The muscle beneath Hathel's jaw twitched, and his eyes were tortured as he dropped to one knee and touched the ground. "Two sets of feet, one is- carrying something over one shoulder." His voice became a snarling sob. "They're carrying her like a felled deer, the maggots!"

Elros looked across Maglor into his brother's eyes, his soul tortured. "I have to follow them. I must go after them."

"And I'll go with you," said Hathel.

"I have to take Maglor back," Elrond choked. "I have to try- try to save him."

With a heave, Elrond lifted their once foster father, and Elros turned to help him, the unconscious elf's body heavy and limp. Together, they lifted and settled him upon Celegben's back. Elrond mounted behind him, circling an arm about Maglor's chest, holding his limp body on the horse's back. His free hand grasped the reins. Maglor's head lolled back against Elrond's shoulder.

"Take the horses," Elros gasped. "Hathel and I will need stealth from here."

Elrond nodded, his eyes heavy with worry. "Nórui, Antien," he ordered of the two riderless horses, his voice cracking as he spoke, "come."

Elrond wheeled Celegben's head about, his eyes turning down to his brother. Elros could see that Elrond's soul was torn within him. "The Valar go with you, little brother," he choked. "Find her."

And then he heeled his mount's side, and was gone. Hathel's horse followed him, but Nórui hesitated, turned to look at Elros, his eyes seeming to understand all that happened.

"Go, Nórui," Elros ordered, and the stallion turned, and galloped after Elrond.

Elros bent, numb, his soul an empty void as he picked up his sheathed sword, and the staff Maglor had left behind.

"Here," he said, tossing the staff to Hathel. The mortal caught it easily.

Elros nodded. "Lead the way, Hathel," he said.

Hathel nodded, and turned away, his eyes fixed upon the ground as he darted away, Elros on his heels.


The world appeared as little more than a blur at first as Andreth came to her senses, a mass of green wavering before her eyes. The smell of earth and growing things found her nostrils, and as she stirred, she realized that stiff rope bound her wrists together. She lay upon soft ground, thick trees rising all about her. The events that had passed before she had had been struck from behind rushed back into her mind, and she pushed herself up, ignoring the throbbing that fell like a hammer against her temple, nothing else on her mind but escape as she lunged toward the thick trees.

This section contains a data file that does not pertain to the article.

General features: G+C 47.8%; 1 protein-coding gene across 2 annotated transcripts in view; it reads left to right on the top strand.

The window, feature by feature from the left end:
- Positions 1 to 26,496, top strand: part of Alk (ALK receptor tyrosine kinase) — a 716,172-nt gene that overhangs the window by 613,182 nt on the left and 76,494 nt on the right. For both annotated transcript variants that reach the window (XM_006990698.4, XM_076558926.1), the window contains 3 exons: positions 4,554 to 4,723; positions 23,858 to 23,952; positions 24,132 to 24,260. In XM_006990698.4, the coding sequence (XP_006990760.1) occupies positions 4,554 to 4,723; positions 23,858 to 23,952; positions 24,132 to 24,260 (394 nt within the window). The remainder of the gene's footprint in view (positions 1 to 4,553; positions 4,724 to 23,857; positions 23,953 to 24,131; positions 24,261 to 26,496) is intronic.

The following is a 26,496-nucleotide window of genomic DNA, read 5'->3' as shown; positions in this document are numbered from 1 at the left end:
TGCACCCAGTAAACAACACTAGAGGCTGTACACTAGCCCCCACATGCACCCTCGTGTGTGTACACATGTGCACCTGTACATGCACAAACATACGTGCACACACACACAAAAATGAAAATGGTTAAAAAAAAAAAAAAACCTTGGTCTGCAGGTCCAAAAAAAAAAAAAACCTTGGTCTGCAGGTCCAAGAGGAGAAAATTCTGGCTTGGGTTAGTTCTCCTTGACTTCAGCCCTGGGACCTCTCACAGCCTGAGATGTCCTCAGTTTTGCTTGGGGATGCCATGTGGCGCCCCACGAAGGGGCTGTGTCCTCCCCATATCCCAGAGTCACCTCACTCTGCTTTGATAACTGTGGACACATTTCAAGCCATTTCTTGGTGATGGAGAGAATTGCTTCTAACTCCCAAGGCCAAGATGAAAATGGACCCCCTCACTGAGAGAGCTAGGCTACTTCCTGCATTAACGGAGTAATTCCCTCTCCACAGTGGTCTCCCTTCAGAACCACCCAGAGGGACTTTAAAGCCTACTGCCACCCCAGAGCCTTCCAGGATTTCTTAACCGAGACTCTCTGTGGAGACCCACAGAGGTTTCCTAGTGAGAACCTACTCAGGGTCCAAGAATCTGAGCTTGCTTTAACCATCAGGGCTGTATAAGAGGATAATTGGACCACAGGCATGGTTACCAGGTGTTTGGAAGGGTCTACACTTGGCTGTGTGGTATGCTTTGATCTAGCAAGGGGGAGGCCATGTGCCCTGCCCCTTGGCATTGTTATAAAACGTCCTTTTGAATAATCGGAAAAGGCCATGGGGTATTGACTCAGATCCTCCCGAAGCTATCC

She had run no more than three paces before a tug on her bound hands whipped her around. Her feet flew out from under her, and she crashed to the ground.

"Ha, you're awake," a voice growled.

Lifting her head, her eyes darted about the clearing.

A fire flickered in the center of the clearing, clawing hungry fingers upward. Beside the writhing flames sat a man. He had been gnawing at the roasted carcass of a recent kill, but he turned toward her now, his eyes hard with cruel glee.

"Who are you?" she demanded, struggling to keep her voice from quavering

"I am Lang." The man lifted a hunk of roasted meat, and tore a bite out of it, studying her with only one good eye. A purple bruise had swollen his other eye shut. "Stupid woman." The tortured firelight flickered off of the cruel lines of his features. "The one you thought was me, that's Derk." He scoffed.

The sleeve of his right arm had been torn away, and she could see an ugly gash swelling upon his forearm. How had he been injured? She had not done it. She hadn't even seen him before he struck her from behind- a heavy wooden club lay on the ground at his feet. Upon one side of the heavy wooden head, was a dried, discolored spot- She touched a hand to her own head, feeling a hard, painful lump. He had struck her hard, but he had not broken the skin. That wasn't her blood.

Andreth's breath paused. Someone had come to fight for her in the last moments before she had succumbed to blackness. Who had it been? Elros? Her heart grew heavy at the thought, threatening to sink into despair. Elros would not let them take her away, were he still alive. And what was that- clinging to an uneven protrusion on the wood, in the center of the bloody spot- a tangled clump of long, dark hair.

As if he sensed her growing despair, her captor grinned.

She jerked her eyes away from his sneering face, and lowered her gaze to her hands, studying the long plaited tether that snaked across the ground from her bound wrists to the rock he sat upon. The rope disappeared beneath the heavy stone, pinned beneath its weight.

"Where are we?" she demanded.

"In the forest," Lang scoffed.

Andreth's throat tightened at the tones of his voice.

"Elros will find me," she grated, bracing for his next words.

"I expect him to," Lang snorted. "I imagine he wants you back." His eyes slid over her form, a sneer curling his lips as his eyes sparked with cruel fire. "I would."

Andreth shuddered and recoiled, refusing to meet his eyes.

He reached her, and Andreth flinched and fell back a step, but she could go no further, straining against the tether binding her wrists.

His hand touched her hair, and Andreth clenched her teeth, shutting her eyes as Lang brushed her hair, almost gently, aside. "D'you know how long it's been since I-"

His hand fell, and he dropped back a step.

"You're no elf," he muttered.

Andreth did not speak. She twisted her bound wrists, straining to break away.

"How'd you get one to marry you?"